Most of these events take place during the semester. In fact, the city appears much emptier in the summer months. During my first part of the internship, between May and July, the main source of information about local events came from my research team. Therefore, students completing only a summer internship will need to seek these events themselves and may find that there is not as much going on in the city during this period."
 

Sainte Anne Square - © Destination Rennes, Franck Hamon

 

" The most challenging aspect was definitely the language barrier. Even though I had some experience in French, I found myself understanding very little and struggling to express myself a lot. Of course, this improved over time and now my comprehension of the French language is something I am extremely proud of. However, at first, this language barrier caused a lot of anxiety and may discourage students from trying new things, or even leaving their rooms. I was lucky enough to have another student with me who spoke fluent French; he was able to help me with opening a bank account, getting cell phone service, applying for a bus pass, etc., but without his help, it would have been a lot harder to do these things [...]

The social and personal aspect of my internship allowed me to expand my awareness and improve myself. My comprehension of the French language increased rapidly and gave me a plethora of new resources, ideas, and ways of expressing myself. As an American, the importance of learning a new language was never stressed to me, but I feel like this is where I have gained the most from my internship. The time I spent with French students and French families gave me insight into a culture which I have familial ties to and allowed me to see my own culture in a new light. As an individual, I have been inspired to continue exploring new cultures and learning more languages. In addition, adapting to a completely new environment also required me to face new challenges daily, overcome my anxiety of making mistakes, and taught me to be comfortable outside of my comfort zone.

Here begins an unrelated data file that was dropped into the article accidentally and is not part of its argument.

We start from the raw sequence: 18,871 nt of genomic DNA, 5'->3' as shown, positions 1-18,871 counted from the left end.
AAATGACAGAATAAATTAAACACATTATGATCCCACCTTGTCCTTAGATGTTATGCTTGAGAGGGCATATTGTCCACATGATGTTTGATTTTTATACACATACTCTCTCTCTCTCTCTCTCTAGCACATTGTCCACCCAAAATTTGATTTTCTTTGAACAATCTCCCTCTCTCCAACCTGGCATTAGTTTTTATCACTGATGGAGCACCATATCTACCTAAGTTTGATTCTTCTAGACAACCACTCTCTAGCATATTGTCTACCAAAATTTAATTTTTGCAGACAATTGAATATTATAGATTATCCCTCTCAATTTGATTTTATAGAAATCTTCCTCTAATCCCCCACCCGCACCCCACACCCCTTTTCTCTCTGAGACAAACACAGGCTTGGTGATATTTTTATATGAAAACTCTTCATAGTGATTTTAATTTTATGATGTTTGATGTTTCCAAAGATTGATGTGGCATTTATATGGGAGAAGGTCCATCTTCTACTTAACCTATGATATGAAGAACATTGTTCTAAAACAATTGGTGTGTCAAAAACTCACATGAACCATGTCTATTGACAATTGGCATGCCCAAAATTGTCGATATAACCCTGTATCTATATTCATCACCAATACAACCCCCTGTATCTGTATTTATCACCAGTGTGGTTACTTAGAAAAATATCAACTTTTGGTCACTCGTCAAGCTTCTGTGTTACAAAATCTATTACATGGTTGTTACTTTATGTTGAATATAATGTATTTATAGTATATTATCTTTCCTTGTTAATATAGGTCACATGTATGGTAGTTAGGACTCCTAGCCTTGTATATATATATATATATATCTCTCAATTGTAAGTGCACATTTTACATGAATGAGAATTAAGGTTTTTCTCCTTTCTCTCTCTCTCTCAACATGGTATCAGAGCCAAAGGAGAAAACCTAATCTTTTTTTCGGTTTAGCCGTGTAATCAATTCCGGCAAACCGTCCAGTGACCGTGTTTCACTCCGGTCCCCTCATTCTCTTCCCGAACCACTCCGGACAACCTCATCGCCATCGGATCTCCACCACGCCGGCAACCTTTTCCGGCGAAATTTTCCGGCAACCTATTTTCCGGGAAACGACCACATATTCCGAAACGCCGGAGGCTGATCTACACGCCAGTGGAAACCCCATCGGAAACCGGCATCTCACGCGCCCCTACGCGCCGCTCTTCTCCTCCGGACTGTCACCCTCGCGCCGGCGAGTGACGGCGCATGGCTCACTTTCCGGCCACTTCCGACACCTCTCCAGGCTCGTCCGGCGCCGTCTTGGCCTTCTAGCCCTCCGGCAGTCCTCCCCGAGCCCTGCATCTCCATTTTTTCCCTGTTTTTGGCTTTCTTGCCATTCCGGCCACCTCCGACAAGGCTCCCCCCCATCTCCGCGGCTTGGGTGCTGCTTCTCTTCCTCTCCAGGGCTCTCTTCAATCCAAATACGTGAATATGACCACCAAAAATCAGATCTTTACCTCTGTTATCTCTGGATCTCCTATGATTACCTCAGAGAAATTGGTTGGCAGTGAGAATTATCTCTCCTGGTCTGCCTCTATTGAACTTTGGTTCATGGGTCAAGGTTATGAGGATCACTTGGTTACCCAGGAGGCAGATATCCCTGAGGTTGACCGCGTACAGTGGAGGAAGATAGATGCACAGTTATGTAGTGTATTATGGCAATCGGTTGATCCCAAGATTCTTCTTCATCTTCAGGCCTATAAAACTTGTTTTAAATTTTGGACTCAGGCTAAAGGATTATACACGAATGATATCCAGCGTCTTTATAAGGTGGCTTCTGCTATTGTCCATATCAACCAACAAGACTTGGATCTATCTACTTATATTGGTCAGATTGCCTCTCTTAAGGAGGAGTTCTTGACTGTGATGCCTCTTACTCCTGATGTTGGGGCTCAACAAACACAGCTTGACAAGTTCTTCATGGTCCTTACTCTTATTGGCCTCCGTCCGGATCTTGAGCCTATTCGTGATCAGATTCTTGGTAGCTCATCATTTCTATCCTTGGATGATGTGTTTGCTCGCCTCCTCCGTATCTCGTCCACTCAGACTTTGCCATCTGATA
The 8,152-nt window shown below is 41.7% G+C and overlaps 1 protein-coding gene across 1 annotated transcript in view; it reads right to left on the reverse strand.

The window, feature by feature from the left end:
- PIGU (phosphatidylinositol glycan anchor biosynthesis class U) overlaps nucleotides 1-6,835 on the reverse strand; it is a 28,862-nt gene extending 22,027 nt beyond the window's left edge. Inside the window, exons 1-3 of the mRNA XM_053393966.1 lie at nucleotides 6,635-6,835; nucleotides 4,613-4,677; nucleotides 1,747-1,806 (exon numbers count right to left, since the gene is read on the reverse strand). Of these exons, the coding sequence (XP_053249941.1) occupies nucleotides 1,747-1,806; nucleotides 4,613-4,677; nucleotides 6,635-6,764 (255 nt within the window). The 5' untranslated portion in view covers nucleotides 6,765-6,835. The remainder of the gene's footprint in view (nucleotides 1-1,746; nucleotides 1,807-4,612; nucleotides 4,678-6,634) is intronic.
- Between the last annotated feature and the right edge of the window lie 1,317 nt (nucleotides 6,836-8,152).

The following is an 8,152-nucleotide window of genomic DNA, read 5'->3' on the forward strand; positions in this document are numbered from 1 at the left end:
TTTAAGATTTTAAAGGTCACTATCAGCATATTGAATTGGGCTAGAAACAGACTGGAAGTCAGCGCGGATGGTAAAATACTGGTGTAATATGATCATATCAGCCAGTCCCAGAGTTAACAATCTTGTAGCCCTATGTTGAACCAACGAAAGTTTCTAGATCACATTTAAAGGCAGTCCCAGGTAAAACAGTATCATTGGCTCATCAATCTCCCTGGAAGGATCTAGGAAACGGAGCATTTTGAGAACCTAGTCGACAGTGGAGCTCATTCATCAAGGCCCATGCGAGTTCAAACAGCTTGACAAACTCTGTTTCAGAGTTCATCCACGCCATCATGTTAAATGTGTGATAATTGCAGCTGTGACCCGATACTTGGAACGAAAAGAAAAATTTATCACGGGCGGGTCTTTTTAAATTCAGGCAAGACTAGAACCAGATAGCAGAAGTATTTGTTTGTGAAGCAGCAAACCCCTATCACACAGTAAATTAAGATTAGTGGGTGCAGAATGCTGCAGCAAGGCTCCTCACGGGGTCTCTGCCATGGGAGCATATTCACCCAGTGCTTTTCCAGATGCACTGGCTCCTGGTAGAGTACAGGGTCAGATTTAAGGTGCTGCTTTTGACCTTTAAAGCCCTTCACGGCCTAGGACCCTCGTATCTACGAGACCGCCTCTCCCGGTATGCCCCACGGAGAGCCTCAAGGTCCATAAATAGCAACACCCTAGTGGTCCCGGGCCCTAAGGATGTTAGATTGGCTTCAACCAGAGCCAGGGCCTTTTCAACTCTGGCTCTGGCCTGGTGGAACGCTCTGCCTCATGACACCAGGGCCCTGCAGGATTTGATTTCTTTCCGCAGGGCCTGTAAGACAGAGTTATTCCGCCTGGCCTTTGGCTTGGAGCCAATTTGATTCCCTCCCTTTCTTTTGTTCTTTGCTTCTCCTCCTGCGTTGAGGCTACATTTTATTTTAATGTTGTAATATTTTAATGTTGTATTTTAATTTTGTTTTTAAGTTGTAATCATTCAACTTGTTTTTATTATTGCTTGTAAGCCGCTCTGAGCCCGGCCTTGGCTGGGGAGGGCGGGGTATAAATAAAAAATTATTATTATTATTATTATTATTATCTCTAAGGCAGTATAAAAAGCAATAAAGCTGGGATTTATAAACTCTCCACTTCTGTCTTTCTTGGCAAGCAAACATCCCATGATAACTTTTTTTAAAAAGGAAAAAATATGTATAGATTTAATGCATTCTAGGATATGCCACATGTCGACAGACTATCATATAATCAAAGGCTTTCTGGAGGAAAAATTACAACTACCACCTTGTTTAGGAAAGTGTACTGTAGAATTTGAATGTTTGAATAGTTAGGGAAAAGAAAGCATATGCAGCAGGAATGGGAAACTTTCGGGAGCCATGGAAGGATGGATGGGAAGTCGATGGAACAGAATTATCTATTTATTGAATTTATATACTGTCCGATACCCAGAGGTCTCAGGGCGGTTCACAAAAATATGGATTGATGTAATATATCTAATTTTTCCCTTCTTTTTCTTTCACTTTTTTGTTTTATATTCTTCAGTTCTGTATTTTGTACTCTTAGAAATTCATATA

The challenges I faced were difficult, I often felt embarrassed and ignorant, but in the end, the rewards far outweighed the discomfort and I learned to see this discomfort as a necessary step to self-improvement. Additionally, I believe such a drastic change in environment and routine can be very helpful in encouraging individuals to look more closely at their life and to more readily make changes or create new habits."

Learning French in Rennes
Learning French before coming to Rennes

Getting around Rennes

The bus/metro system was extremely easy to use and I had no trouble getting around the city. I highly suggest buying a Korrigo Card and loading it for the entirety of the internship (rather than having to re-load it at the beginning of each month).
(More information about Getting around Rennes on the International Student Guide of CMI, or on the Tourism Office website)

 

A fruitful partnership leading to STEM-IRSEP and Erasmus + ICM (International Credit Mobility) grants

In order to carry out her Internship at Université de Rennes 1, Katie was awarded an Erasmus + grant, as well as a scholarship from the Transatlantic Friendship and Mobility Initiative supported by the French Embassy in the US, as part of the STEM International Research and Scholarly Exchange Program (STEM-IRSEP),  a programme allowing STEM majors of Northern Kentucky University to study abroad.
Katie was one the first students to take advantage of this new funding, which is the result of a fruitful partnership between NKU and Université de Rennes 1:

Dr Isabelle Lagadic

Our French partners selected us due to our five-year collaboration in the exchange of STEM students to conduct research internships or attend classes

said Dr. Isabelle Lagadic, associate professor of Chemistry and STEM-IRSEP coordinator.

Katie graduated from NKU in May 2019 with a Bachelor of Science in Biological Sciences with minors in Chemistry and Neuroscience. She now works in a prominent research lab within the Brain Tumor Center at the Cincinnati Children’s Hospital Medical Center.